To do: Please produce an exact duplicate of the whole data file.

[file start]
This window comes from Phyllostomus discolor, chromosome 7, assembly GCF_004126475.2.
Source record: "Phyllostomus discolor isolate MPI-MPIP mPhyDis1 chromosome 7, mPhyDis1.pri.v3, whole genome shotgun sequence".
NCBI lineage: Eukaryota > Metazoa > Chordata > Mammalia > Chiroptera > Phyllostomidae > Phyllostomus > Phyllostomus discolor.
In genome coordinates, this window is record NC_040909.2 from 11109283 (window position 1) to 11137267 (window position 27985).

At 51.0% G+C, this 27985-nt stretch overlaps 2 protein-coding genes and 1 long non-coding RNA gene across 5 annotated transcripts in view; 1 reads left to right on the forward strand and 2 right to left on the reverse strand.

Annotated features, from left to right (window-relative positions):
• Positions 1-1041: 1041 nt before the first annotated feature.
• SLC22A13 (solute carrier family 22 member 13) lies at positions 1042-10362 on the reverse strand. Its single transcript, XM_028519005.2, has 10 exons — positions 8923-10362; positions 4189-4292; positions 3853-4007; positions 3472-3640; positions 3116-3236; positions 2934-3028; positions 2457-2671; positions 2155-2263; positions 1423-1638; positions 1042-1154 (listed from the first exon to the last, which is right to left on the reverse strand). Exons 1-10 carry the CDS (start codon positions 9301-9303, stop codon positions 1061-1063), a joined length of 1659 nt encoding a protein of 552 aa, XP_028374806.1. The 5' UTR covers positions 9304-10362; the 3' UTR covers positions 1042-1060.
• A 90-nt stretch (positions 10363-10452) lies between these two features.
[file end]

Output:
This window comes from Phyllostomus discolor, chromosome 7, assembly GCF_004126475.2.
Source record: "Phyllostomus discolor isolate MPI-MPIP mPhyDis1 chromosome 7, mPhyDis1.pri.v3, whole genome shotgun sequence".
NCBI lineage: Eukaryota > Metazoa > Chordata > Mammalia > Chiroptera > Phyllostomidae > Phyllostomus > Phyllostomus discolor.
In genome coordinates, this window is record NC_040909.2 from 11109283 (window position 1) to 11137267 (window position 27985).

At 51.0% G+C, this 27985-nt stretch overlaps 2 protein-coding genes and 1 long non-coding RNA gene across 5 annotated transcripts in view; 1 reads left to right on the forward strand and 2 right to left on the reverse strand.

Annotated features, from left to right (window-relative positions):
• Positions 1-1041: 1041 nt before the first annotated feature.
• SLC22A13 (solute carrier family 22 member 13) lies at positions 1042-10362 on the reverse strand. Its single transcript, XM_028519005.2, has 10 exons — positions 8923-10362; positions 4189-4292; positions 3853-4007; positions 3472-3640; positions 3116-3236; positions 2934-3028; positions 2457-2671; positions 2155-2263; positions 1423-1638; positions 1042-1154 (listed from the first exon to the last, which is right to left on the reverse strand). Exons 1-10 carry the CDS (start codon positions 9301-9303, stop codon positions 1061-1063), a joined length of 1659 nt encoding a protein of 552 aa, XP_028374806.1. The 5' UTR covers positions 9304-10362; the 3' UTR covers positions 1042-1060.
• A 90-nt stretch (positions 10363-10452) lies between these two features.